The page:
Whether you’re teaching your own kiddos at home as a homeschool mom (me) or you’re an art teacher trying to get the message across to a crowd (also me) the elements of art are a good place to start. They’re basics, building blocks for fun stuff to come.
Every piece of art work, whether created by your child or a famous artist of years past, uses at least a couple of these seven elements of art. Isn’t that cool? By learning how to define and manipulate these seven ideas your kiddo is on their way to being able to talk about, make, and appreciate art in a whole new way!
If I’m not an artist, then…
Those of you that visit here at The Kitchen Table Classroom often know that I’m a huge fan of learning through exploration. For mom’s that aren’t quite sure where to start teaching this loosey goosey thing called art I say let our kids lead the way. Provide quality materials to which your kids have free access. Let them make their own creations on their own time. Freedom builds creativity.
Books, always the books…
Combine some good, basic supplies with fun children’s books about the elements of art and you’re on your way to a solid foundation of an art education.
These books are so great because if you’re not fully confident in what you are teaching you can learn right alongside of your child. If you are confident well, then, these books are just plain fun.
Children’s literature is a slam dunk in introducing any new concept in my book. It seems less like a boring “lesson” and more like playtime. It’s that whole learning without even knowing they are learning thing that us homeschoolers love!
An easy intro to the elements of art….
While kids have so much to gain through free exploration learning about these seven little elements is an important step in being able to talk about art. This free printable book that focuses on all seven elements. Each page has a super simple definition and an illustration of that specific element and space for your child to play around with their own example.
This book is perfect for the younger, elementary aged crowd. While there is not a huge amount of depth it’s a good introductory way to get those words in their head and start using them as part of their art vocabulary.
Elements of art for the older crowd…
This free printable, of course, includes the same seven elements of art as the printable book. This printable requires your student to match a slightly more in depth definition with the name of the element. There is room inside should you want them to sketch examples of each element.
This printable would make an excellent addition to a journal or art class sketchbook.
And when you’re ready for more elements of art…
Each of the following posts goes into a little more depth than either the printable books or the folding definitions printable. When your kiddo is ready these free printables will combine to really firm up the elements of art concepts. I would say this series of printables is best suited for older elementary/ middle school age and up!
Each element has an entire page devoted to it’s definition, examples, and room to sketch new examples!
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The following vocabulary is included; primary colors, warm & cool colors, analogous colors, value, and complementary colors. Definitions are all right there on your printable for easy referral and independent student work!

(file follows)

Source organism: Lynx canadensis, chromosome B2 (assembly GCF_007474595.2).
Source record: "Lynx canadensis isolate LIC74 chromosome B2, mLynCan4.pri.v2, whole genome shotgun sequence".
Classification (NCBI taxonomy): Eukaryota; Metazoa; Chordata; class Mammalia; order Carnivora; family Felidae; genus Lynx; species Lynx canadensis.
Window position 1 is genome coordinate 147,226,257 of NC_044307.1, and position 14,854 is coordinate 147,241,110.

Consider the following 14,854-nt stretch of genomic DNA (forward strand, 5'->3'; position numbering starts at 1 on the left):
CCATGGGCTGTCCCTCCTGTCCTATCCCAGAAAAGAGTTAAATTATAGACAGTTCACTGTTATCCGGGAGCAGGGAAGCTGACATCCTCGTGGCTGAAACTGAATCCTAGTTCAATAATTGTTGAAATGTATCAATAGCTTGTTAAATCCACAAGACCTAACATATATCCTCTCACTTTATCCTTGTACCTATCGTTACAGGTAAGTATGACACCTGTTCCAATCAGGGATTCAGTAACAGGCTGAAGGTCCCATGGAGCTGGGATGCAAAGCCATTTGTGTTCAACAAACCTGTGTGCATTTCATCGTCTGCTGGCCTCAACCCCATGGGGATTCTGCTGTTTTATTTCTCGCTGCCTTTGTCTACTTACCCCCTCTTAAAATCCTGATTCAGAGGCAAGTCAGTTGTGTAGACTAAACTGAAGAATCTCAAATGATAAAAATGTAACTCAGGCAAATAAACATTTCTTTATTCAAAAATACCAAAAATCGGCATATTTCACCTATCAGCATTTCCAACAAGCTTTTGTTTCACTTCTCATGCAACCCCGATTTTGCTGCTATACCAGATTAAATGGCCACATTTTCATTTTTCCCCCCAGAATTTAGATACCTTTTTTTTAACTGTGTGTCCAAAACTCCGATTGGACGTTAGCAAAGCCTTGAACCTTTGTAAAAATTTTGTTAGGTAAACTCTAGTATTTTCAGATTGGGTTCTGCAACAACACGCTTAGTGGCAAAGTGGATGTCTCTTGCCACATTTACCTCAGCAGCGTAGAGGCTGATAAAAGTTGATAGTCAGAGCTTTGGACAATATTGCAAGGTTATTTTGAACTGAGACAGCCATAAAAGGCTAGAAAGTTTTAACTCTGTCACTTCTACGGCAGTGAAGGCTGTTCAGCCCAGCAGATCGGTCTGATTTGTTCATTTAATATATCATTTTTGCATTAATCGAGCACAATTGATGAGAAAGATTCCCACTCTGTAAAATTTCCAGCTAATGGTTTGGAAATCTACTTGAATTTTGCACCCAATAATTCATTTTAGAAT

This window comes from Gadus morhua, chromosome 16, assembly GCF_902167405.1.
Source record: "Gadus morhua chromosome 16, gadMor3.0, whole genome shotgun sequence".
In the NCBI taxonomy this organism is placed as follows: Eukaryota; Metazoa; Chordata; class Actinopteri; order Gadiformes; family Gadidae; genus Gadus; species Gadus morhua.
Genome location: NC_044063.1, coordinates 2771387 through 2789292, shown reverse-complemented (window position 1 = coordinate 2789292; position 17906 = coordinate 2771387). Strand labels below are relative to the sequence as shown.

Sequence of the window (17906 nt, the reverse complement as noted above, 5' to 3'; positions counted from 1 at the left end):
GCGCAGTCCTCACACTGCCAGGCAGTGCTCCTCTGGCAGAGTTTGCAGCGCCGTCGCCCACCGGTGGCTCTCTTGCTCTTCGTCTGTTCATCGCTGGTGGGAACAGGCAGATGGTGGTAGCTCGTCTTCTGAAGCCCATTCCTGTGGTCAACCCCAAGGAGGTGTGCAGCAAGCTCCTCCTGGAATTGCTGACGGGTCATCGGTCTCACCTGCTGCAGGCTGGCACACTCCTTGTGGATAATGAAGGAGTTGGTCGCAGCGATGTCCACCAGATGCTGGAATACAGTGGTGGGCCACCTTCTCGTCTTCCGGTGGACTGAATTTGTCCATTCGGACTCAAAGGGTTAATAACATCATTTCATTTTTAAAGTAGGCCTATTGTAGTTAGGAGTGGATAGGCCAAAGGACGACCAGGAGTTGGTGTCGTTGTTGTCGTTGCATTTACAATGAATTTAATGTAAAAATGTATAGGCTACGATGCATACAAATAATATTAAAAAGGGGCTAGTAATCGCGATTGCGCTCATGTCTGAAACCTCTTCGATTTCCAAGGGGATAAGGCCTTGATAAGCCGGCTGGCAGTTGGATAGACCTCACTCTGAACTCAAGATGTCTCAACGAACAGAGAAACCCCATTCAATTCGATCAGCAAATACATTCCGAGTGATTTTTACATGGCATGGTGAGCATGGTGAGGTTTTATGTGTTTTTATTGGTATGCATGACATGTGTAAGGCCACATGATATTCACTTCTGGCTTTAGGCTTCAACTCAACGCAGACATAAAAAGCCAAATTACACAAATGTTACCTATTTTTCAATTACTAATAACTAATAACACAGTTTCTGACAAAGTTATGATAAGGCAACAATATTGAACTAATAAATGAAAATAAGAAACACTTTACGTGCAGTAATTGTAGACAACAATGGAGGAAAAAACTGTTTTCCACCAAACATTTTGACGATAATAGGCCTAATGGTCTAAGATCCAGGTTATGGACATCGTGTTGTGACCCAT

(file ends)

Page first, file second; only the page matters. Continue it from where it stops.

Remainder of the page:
Color Mixing on Coffee Filters is a fun way to experiment with color mixing!
This printable points out two different types of textures and how artists rely on each of them.
Actual texture is the easier concept to discuss with kids. This is what kids know when they reach out and touch that bumpy tissue paper collage or smooth porcelain bowl.
The idea that an artist can imply a texture that is other than the surface on which the artwork is created is a tricky one. Students will be asked to create and name a variety of implied textures on their smooth paper!
This melted crayon process art idea is a fun way to explore real texture by using crayons in a non traditional way. Check it out here!
Line is an essential element of art and a great place to start with kids, no matter their age, because it is so unintimidating. Pointing out the element of line in art is an easy place to start! All you need for this exercise is black Sharpies or pens. This helps to really isolate the element of line!
To really experiment with the element of line try Line Exploration with Oil Pastel and Watercolor.
Glue drawing with chalk relies on bold glue outlines which really emphasize the element of line as well!
Using the tips included in the printable below gives kids distinct steps to create the illusion of depth in their artwork, and thereby some realism! Having some tools to draw from gives kids the courage to keep making art!
Although the element of form may seem a little tricky it’s really simple. A shape is flat. A form takes up space in the room. Form is three dimensional and has volume. The real fun begins when students are old enough to understand the bigger concept; that the “idea” of form can be drawn on a two dimensional paper.
Kids can sink their teeth into this element and enjoy identifying shapes in art work and their environment as well as making their own shapes! This printable explores and defines both geometric and organic shapes.
This lesson on Adinkra printmaking is an easy application for shapes as symbols! Check it out here!
These little elements are building blocks for some big things! If you love the lessons and free printables you see here at the Kitchen Table Classroom check out my e-book Artists and the Elements. It ties together all the free resources you already love, introduces new lessons and printables, and allows you to “open and go” for art class all year long!
Save this one for later and share what other great resources you use to teach the elements of art!